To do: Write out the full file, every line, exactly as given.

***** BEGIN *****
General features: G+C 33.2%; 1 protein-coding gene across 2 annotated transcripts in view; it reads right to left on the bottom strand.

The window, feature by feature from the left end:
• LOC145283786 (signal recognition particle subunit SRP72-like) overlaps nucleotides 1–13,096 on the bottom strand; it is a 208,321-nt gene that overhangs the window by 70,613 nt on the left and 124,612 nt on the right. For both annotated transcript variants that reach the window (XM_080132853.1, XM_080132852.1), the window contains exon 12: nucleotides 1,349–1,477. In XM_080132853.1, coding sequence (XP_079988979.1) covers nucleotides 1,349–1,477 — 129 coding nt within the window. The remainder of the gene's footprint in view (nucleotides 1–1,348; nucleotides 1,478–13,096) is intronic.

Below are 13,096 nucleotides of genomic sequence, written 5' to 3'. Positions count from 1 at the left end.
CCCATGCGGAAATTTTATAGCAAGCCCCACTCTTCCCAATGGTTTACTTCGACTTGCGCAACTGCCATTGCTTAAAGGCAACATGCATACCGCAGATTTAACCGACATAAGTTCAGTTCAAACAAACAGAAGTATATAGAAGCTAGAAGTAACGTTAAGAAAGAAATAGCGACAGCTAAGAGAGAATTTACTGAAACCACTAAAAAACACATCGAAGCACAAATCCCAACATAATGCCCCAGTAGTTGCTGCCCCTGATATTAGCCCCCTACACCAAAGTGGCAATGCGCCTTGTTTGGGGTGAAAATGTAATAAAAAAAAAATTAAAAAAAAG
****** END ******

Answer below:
General features: G+C 33.2%; 1 protein-coding gene across 2 annotated transcripts in view; it reads right to left on the bottom strand.

The window, feature by feature from the left end:
• LOC145283786 (signal recognition particle subunit SRP72-like) overlaps nucleotides 1–13,096 on the bottom strand; it is a 208,321-nt gene that overhangs the window by 70,613 nt on the left and 124,612 nt on the right. For both annotated transcript variants that reach the window (XM_080132853.1, XM_080132852.1), the window contains exon 12: nucleotides 1,349–1,477. In XM_080132853.1, coding sequence (XP_079988979.1) covers nucleotides 1,349–1,477 — 129 coding nt within the window. The remainder of the gene's footprint in view (nucleotides 1–1,348; nucleotides 1,478–13,096) is intronic.

Below are 13,096 nucleotides of genomic sequence, written 5' to 3'. Positions count from 1 at the left end.
CCCATGCGGAAATTTTATAGCAAGCCCCACTCTTCCCAATGGTTTACTTCGACTTGCGCAACTGCCATTGCTTAAAGGCAACATGCATACCGCAGATTTAACCGACATAAGTTCAGTTCAAACAAACAGAAGTATATAGAAGCTAGAAGTAACGTTAAGAAAGAAATAGCGACAGCTAAGAGAGAATTTACTGAAACCACTAAAAAACACATCGAAGCACAAATCCCAACATAATGCCCCAGTAGTTGCTGCCCCTGATATTAGCCCCCTACACCAAAGTGGCAATGCGCCTTGTTTGGGGTGAAAATGTAATAAAAAAAAAATTAAAAAAAAG